Vitamin D3. There is evidence that a vitamin D deficiency is associated with increased levels of pro-inflammatory cytokines (14), and reduced levels of anti-inflammatory cytokines (15). In addition, vitamin D might help to increase regulatory T cells (16) (17), and reduce Th17 cells (18) (19).
Alpha lipoic acid. Numerous studies show that alpha lipoic acid can reduce pro-inflammatory cytokines such as TNF-alpha, while downregulating NFkB (20) (21) (22). There is also evidence that alpha lipoic acid can suppress the number of Th17 cells, while increasing the number of regulatory T cells (23).
Probiotics. Certain strains of probiotics can help to reduce inflammation by reducing pro-inflammatory cytokines and modulating NFkB (24). Some probiotics, including Lactobacillus reuteri and Lactobacillus casei, have been shown to increase regulatory T cells (25).
Green Tea. Studies show that the green tea polyphenols can help to downregulate NFkB and increase regulatory T cells (26) (27) (28). In fact, the studies show that even decaffeinated green tea, which has reduced catechin content, doesn’t necessarily reduce its ability to inhibit NFkB (28).
Gamma-linolenic acid. Although most omega-6 fatty acids are considered to be pro-inflammatory, this isn’t the case with gamma-linolenic acid (GLA). Studies show that GLA can decrease proinflammatory cytokines (29) (30). Some excellent sources of GLA include borage oil, evening primrose oil, and black currant seed oil.
You might have noticed that in addition to reducing pro-inflammatory cytokines, many of the nutrients/herbs I mentioned in this post increase regulatory T cells and decrease Th17 cells. I’ve spoken about these in past articles and blog posts, as regulatory T cells help to suppress the autoimmune response, while Th17 cells promote autoimmunity. The good news is that some of the same nutrients and herbs which reduce proinflammatory cytokines will also increase regulatory T cells and decrease Th17 cells:
In summary, while some healthcare professionals recommend for their patients to get tested for cytokines to determine if they are Th1 or Th2 dominant, this has certain limitations. Although autoimmunity involves an imbalance of the Th1 and Th2 pathways, it is difficult to balance these pathways by using specific nutrients and herbs. And in my opinion, this is the only reason to test for cytokines in the first place. I personally don’t have my patients test for cytokines. With regards to reducing pro-inflammatory cytokines (and increasing Tregs and decreasing Th17 cells), natural agents which seem to benefit many people with both Graves’ Disease and Hashimoto’s Thyroiditis include turmeric, resveratrol, vitamin D3, alpha lipoic acid, probiotics, and green tea.
Hypothyroidism is characterized by elevated thyroid stimulating hormone (TSH) levels. When someone has an “overt” case of hypothyroidism, in addition to the TSH being high, the thyroid hormone levels will be low. Many people have subclinical hypothyroidism, and this is when the TSH is elevated, but the thyroid hormone levels are fine. Regardless of what type of thyroid condition someone has, the goal is to do more than just to lower the TSH. In fact, one can argue that in most cases, the TSH is one of the least important markers to look at, although many medical doctors still rely on this alone. But with that being said, when someone follows a natural treatment protocol we do want the TSH to eventually normalize.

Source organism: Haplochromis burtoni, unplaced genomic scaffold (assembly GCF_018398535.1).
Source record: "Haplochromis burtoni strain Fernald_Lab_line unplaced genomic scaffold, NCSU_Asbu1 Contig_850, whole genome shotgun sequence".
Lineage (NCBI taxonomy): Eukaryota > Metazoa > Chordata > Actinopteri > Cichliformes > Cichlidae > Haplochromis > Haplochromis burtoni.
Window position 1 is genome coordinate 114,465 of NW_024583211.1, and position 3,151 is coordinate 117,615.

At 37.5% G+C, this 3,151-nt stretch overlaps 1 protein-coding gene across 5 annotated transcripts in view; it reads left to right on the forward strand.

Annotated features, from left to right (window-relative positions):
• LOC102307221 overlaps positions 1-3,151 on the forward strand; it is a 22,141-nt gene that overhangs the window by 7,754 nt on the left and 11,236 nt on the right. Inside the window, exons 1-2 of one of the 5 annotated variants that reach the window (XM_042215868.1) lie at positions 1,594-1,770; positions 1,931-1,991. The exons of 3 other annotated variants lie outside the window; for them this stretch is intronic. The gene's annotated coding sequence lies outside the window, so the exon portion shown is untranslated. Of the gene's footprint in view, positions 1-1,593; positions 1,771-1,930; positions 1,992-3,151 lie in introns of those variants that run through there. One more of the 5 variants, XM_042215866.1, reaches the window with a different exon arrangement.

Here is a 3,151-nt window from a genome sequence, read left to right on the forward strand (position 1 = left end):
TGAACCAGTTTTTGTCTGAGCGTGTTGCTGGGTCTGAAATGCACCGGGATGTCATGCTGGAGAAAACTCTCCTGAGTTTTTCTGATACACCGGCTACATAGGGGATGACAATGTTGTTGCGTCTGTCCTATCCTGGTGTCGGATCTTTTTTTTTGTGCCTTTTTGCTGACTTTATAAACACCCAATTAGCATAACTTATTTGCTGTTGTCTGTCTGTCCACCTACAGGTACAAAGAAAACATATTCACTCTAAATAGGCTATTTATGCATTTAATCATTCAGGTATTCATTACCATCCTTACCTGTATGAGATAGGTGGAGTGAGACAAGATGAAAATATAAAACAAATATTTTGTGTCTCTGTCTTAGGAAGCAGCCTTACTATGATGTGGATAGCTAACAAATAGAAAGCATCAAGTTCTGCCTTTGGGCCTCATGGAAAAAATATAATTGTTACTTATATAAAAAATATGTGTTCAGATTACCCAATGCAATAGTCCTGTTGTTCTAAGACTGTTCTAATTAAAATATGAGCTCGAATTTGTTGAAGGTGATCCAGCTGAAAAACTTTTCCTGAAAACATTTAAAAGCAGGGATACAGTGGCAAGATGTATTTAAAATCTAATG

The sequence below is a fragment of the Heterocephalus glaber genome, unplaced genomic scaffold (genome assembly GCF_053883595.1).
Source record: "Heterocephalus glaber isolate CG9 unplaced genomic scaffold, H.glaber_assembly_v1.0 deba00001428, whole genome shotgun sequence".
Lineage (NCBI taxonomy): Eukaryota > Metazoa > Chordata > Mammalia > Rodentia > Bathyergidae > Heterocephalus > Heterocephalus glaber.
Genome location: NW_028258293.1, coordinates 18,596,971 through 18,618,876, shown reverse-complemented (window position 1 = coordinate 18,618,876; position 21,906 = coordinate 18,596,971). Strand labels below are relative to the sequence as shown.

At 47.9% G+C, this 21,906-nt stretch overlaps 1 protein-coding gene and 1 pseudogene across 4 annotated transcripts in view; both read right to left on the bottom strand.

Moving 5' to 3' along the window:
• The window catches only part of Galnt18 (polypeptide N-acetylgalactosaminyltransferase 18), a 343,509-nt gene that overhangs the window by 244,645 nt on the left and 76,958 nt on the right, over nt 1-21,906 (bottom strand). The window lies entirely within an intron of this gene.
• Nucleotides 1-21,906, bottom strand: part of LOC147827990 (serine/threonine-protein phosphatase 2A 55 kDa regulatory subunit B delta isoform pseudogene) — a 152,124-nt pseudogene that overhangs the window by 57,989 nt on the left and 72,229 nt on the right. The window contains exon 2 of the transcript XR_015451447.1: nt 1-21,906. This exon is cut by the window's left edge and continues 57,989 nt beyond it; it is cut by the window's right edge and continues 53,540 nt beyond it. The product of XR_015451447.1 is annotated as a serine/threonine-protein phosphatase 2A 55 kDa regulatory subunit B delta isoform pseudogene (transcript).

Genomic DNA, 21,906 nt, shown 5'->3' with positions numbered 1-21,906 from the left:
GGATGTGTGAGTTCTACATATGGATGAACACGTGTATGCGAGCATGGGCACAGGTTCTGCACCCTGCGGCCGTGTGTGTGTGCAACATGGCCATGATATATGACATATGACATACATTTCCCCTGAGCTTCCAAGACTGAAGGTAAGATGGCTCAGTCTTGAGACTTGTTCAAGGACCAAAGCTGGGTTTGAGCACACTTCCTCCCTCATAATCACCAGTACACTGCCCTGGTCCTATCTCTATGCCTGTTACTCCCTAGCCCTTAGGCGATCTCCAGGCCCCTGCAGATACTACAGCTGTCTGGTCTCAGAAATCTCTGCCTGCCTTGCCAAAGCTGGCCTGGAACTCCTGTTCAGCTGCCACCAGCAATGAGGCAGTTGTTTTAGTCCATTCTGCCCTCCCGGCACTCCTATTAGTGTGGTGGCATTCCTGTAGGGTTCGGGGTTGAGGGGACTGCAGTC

Before talking about some of the reasons why your TSH levels might remain high, even after receiving conventional or medical treatment, it’s important to understand that you can’t rely on the lab reference range. In other words, many times the TSH is within the lab reference range, but is outside of the functional reference range. For example, Labcorp currently uses a reference range of 0.40 to 4.50 mIU/L. However, many consider anything over 3.0 to be too high, and most natural healthcare professionals prefer the TSH to be between 1.0 and 2.0.
So with that being said, let’s go ahead and discuss seven reasons why your TSH might still be high:
Reason #1: Your thyroid antibodies are still high. Most people with hypothyroidism have Hashimoto’s Thyroiditis, which is an autoimmune condition that involves the immune system attacking the thyroid gland. This damage is what leads to the decreased production of thyroid hormone, and this in turn causes the TSH to increase. As I mentioned in the opening paragraph, sometimes the thyroid hormone levels will be within the lab reference range, even when the TSH is high. In fact, most people with Hashimoto’s don’t even know they have this condition initially, as what frequently happens is that their TSH levels will be tested and are on the high side, and then the thyroid peroxidase (TPO) and/or thyroglobulin antibodies are eventually tested, and when the TSH is elevated and one or both of these autoantibodies are elevated this is what leads to the diagnosis of Hashimoto’s Thyroiditis.
There is thought to be a 3-legged stool of autoimmunity, which includes 1) a genetic component, 2) an environmental trigger, and 3) a leaky gut. When someone has Hashimoto’s Thyroiditis, or any other autoimmune condition, there of course is nothing they can do to change their genes. However, this doesn’t mean that you can’t reverse the autoimmune component by detecting and removing the trigger, along with healing the gut. This admittedly can be challenging to do, but it is possible for those who are willing to take responsibility for their health. And when the elevated TSH is caused by the autoimmune component of Hashimoto’s Thyroiditis, the only way to lower the TSH is by reversing the autoimmune component, or by taking thyroid hormone medication.